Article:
Bee Venom Therapy (BVT) is the therapeutic use of honey bee venom, either injected by stings from live bees or injected by needles. BVT is used to treat a variety of ailments, primarily neurological and immunological, including chronic pain, arthritis, and multiple sclerosis.
Bee venom therapy is sometimes called “Apitherapy” (from the Latin word for bee, “apis”); but Apitherapy is also used to refer to treatment with other bee products, such as honey, pollen, royal jelly, and propolis. Therefore, we will use to term “Bee Venom Therapy” (BVT) to refer specifically to the injection of bee venom.
This page describes the following issues:
- History of Bee Venom Therapy
- Natural History of Bees
- Clinical Practice of Bee Therapy
- Producers and Distributors of Bee & Bee Venom products
- How to Find a BVT Therapist
- Related Topics, Links, and References
History of Bee Venom Therapy
Bee venom therapy (BVT) has been recognized for over 5,000 years as being helpful in the treatment of diseases and injuries. Early hunter-gatherers drew images on rocks depicting the honeybee as a source of medical treatment. BVT was practiced by ancient Egyptians, Chinese, and Greek therapists, including Hippocrates.
BVT was studied by the Austrian physician Phillip Terc in his 1988 “Report about a Peculiar Connection between the Bee Stings and Rheumatism.” But it was Bodeg Beck, a Hungarian who moved to America after World War I, who brought apitherapy to the United States. Charles Mraz, a beekeeper from New York, met Beck in the 1930’s and advanced the popularity of Apitherapy significantly. He treated people with bee stings for arthritis pain for over sixty years, was a founding member of the American Apitherapy Society, and authored Health and The Honey Bee in 1994, which recounted his experiences with BVT.
Research about bee venom therapy continues today. In 2004, South Korean researchers published a study (Hye Ji Park, et al. “Anti-arthritic Effect of Bee Venom: Inhibition of Inflammation Mediator Generation by Suppression of NF-KappaB Through Interaction With the p50 Subunit.” Arthritis and Rheumatism, 2004 Nov; 50(11); 3504-3515.) in which they gave rats with advanced rheumatoid arthritis low does of bee venom. BVT dramatically reduced tissue swelling and osteophyte formation on affected paws, showing a correlation between the anti-inflammatory properties and anti-arthritis effects of bee venom.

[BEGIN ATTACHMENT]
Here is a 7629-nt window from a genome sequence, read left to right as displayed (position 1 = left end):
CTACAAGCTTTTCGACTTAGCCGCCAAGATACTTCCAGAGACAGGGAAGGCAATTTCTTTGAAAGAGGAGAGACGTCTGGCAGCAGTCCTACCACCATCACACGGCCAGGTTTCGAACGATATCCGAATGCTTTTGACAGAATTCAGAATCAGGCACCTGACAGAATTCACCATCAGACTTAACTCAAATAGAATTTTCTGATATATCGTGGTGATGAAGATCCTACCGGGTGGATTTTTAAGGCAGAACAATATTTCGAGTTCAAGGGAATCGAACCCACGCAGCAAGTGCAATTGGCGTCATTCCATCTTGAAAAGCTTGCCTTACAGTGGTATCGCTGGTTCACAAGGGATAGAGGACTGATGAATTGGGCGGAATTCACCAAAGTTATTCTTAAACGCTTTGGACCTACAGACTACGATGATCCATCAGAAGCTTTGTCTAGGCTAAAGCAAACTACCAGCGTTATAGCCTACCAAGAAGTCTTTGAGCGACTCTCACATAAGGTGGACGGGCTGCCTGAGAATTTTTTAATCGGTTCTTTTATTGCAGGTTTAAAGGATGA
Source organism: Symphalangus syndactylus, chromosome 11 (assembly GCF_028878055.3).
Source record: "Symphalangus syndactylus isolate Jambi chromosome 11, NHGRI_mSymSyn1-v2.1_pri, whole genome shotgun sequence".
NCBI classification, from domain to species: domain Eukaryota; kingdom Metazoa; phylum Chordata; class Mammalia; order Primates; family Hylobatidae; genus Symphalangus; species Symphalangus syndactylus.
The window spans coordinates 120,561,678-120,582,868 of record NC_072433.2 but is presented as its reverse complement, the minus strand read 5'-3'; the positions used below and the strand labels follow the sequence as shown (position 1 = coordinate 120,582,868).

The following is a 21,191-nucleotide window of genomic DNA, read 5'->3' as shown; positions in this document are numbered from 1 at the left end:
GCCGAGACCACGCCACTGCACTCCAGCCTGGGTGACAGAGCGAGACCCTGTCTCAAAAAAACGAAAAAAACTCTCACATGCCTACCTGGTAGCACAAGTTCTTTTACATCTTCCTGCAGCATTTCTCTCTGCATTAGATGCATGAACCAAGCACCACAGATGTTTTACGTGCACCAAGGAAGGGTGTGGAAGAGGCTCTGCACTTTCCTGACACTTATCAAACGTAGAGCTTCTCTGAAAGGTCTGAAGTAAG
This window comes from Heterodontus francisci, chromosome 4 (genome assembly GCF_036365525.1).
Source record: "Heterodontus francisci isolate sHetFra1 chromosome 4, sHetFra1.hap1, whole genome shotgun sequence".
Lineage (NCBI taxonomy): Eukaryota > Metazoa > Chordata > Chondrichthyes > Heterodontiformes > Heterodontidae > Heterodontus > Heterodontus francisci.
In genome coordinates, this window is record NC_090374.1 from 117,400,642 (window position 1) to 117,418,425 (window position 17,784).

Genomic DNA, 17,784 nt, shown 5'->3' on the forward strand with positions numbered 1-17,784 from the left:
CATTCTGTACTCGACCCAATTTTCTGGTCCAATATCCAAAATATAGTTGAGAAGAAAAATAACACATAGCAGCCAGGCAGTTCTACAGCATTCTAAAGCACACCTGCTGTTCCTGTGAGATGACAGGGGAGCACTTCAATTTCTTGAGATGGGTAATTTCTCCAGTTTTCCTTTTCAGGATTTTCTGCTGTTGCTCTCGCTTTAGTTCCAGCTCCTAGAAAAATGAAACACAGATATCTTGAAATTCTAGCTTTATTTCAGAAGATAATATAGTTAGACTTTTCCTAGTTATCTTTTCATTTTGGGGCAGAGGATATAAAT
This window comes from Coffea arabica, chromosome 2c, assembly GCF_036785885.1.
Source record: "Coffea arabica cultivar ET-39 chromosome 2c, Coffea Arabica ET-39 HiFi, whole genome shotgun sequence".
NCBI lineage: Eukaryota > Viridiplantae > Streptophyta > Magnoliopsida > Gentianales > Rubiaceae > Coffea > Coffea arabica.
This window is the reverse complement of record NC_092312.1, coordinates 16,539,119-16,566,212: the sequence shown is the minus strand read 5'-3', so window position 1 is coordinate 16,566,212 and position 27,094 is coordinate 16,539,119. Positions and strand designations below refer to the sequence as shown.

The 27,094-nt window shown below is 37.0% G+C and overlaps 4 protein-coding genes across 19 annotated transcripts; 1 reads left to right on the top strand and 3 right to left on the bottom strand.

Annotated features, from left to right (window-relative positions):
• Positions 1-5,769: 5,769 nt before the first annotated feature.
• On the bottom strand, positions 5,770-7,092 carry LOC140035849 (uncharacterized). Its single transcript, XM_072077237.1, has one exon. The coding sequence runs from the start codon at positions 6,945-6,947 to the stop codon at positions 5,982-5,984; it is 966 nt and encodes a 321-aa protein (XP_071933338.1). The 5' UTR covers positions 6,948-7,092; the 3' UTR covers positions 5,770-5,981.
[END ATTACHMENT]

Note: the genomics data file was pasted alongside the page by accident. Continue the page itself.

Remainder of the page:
In a study at Georgetown University School of Medicine (Washington, D.C.) to evaluate the safety of honeybee venom extract as a possible treatment for patients with progressive forms of multiple sclerosis, the results were so encouraging that the researchers called for expansion of the clinical trials (Castro HJ, et al. “A phase I study of the safety of honeybee venom extract as a possible treatment for patients with progressive forms of multiple sclerosis.” Allergy Asthma Proc. 2005 Nov-Dec;26(6):470-6). BVT has also been utilized to treat Lyme Disease, as discussed in the 2015 article “Can Apitherapy Treat the Symptoms of Lyme Disease?” by Tom Odor.
As yet, there is no legally marketed venom extract in the U.S.A. to use in BVT.
Natural History of Honey Bees
Honey bees are socially advanced insects with a caste- and job-related hierarchy. This hierarchy is hardwired into the genetics and anatomy of the hive residents. Worker bees, being genetically female, have modified ovipositors which act as “stingers,” capable of injecting venom from their venom sac. Honey bees can sting only once, for their stingers are barbed. The barbs allow the stingers to remain within the skin; the bee can not remove it. For the honey bee, this means that it is bound to the victim, unless wiped or torn away from the embedded stinger. Once the stinger and honey bee are separated, the bee will die from its wound. For the victim, this means that the stinger remains embedded in the skin, connected to its venom sac and associated muscles, even if the bee is torn away. The associated musculature continues to pump venom and advance the barbed lancets (singer) into the victim, even after the bee is separated from its stinger.
More about honey bees can be found here:
Clinical Practice of Bee Venom Therapy
The best source of information about BVT can be found by networking with an experienced bee venom therapist, or the American Apitherapy Society (AAS): www.apitherapy.org.
Producers and Distributors of Bee & Bee Venom products
The following companies may be able to supply you with the bee and bee venom items you need:
How to Find a BVT Therapist
We are in the process of assembling a searchable database of apitherapists. Anyone with interest, knowledge or experience with apitherapy is encouraged to contact the Foundation to help assemble and/or be included in this referral list. For now, the American Apitherapy Society can provide you with more information.
Related Topics, Links, and References
Note that these and other references will soon be available to members, through our library. You may also visit our more extensive References and Clinical Studies page for bee venom therapy here.